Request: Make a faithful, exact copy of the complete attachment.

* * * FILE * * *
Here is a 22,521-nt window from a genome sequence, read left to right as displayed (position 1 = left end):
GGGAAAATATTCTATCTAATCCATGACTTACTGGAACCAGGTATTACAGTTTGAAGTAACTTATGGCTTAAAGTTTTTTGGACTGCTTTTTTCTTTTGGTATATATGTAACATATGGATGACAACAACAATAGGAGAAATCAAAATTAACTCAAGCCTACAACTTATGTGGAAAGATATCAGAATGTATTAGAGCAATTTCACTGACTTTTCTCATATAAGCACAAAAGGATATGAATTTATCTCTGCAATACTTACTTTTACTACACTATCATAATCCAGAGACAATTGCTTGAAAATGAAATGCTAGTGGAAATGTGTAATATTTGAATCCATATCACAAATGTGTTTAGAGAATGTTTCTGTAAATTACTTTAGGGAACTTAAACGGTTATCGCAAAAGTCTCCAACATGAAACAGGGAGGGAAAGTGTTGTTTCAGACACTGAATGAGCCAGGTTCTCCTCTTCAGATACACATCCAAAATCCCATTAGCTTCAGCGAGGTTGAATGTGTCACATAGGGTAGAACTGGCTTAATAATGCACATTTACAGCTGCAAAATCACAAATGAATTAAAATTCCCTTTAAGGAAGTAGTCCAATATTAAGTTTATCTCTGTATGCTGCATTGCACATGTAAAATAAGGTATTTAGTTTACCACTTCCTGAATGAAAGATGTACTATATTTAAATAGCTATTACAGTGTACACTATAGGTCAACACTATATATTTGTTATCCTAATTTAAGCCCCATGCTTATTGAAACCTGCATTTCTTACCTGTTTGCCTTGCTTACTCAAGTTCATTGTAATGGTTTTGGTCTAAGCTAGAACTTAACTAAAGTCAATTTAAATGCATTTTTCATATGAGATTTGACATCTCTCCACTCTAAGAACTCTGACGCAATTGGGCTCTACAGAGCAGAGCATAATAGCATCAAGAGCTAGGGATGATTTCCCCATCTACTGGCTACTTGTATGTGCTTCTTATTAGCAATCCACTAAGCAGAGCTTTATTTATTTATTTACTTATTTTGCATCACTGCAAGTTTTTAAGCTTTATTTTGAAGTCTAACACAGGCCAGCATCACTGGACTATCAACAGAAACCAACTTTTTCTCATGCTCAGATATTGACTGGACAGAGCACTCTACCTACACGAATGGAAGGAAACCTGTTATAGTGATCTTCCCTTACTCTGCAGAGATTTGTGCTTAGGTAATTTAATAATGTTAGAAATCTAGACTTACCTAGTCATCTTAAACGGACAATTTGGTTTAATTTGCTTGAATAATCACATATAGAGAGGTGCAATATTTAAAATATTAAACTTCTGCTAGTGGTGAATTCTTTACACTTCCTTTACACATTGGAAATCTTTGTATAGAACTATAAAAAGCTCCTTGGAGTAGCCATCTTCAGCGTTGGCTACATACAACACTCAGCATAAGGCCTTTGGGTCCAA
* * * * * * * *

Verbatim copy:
Here is a 22,521-nt window from a genome sequence, read left to right as displayed (position 1 = left end):
GGGAAAATATTCTATCTAATCCATGACTTACTGGAACCAGGTATTACAGTTTGAAGTAACTTATGGCTTAAAGTTTTTTGGACTGCTTTTTTCTTTTGGTATATATGTAACATATGGATGACAACAACAATAGGAGAAATCAAAATTAACTCAAGCCTACAACTTATGTGGAAAGATATCAGAATGTATTAGAGCAATTTCACTGACTTTTCTCATATAAGCACAAAAGGATATGAATTTATCTCTGCAATACTTACTTTTACTACACTATCATAATCCAGAGACAATTGCTTGAAAATGAAATGCTAGTGGAAATGTGTAATATTTGAATCCATATCACAAATGTGTTTAGAGAATGTTTCTGTAAATTACTTTAGGGAACTTAAACGGTTATCGCAAAAGTCTCCAACATGAAACAGGGAGGGAAAGTGTTGTTTCAGACACTGAATGAGCCAGGTTCTCCTCTTCAGATACACATCCAAAATCCCATTAGCTTCAGCGAGGTTGAATGTGTCACATAGGGTAGAACTGGCTTAATAATGCACATTTACAGCTGCAAAATCACAAATGAATTAAAATTCCCTTTAAGGAAGTAGTCCAATATTAAGTTTATCTCTGTATGCTGCATTGCACATGTAAAATAAGGTATTTAGTTTACCACTTCCTGAATGAAAGATGTACTATATTTAAATAGCTATTACAGTGTACACTATAGGTCAACACTATATATTTGTTATCCTAATTTAAGCCCCATGCTTATTGAAACCTGCATTTCTTACCTGTTTGCCTTGCTTACTCAAGTTCATTGTAATGGTTTTGGTCTAAGCTAGAACTTAACTAAAGTCAATTTAAATGCATTTTTCATATGAGATTTGACATCTCTCCACTCTAAGAACTCTGACGCAATTGGGCTCTACAGAGCAGAGCATAATAGCATCAAGAGCTAGGGATGATTTCCCCATCTACTGGCTACTTGTATGTGCTTCTTATTAGCAATCCACTAAGCAGAGCTTTATTTATTTATTTACTTATTTTGCATCACTGCAAGTTTTTAAGCTTTATTTTGAAGTCTAACACAGGCCAGCATCACTGGACTATCAACAGAAACCAACTTTTTCTCATGCTCAGATATTGACTGGACAGAGCACTCTACCTACACGAATGGAAGGAAACCTGTTATAGTGATCTTCCCTTACTCTGCAGAGATTTGTGCTTAGGTAATTTAATAATGTTAGAAATCTAGACTTACCTAGTCATCTTAAACGGACAATTTGGTTTAATTTGCTTGAATAATCACATATAGAGAGGTGCAATATTTAAAATATTAAACTTCTGCTAGTGGTGAATTCTTTACACTTCCTTTACACATTGGAAATCTTTGTATAGAACTATAAAAAGCTCCTTGGAGTAGCCATCTTCAGCGTTGGCTACATACAACACTCAGCATAAGGCCTTTGGGTCCAA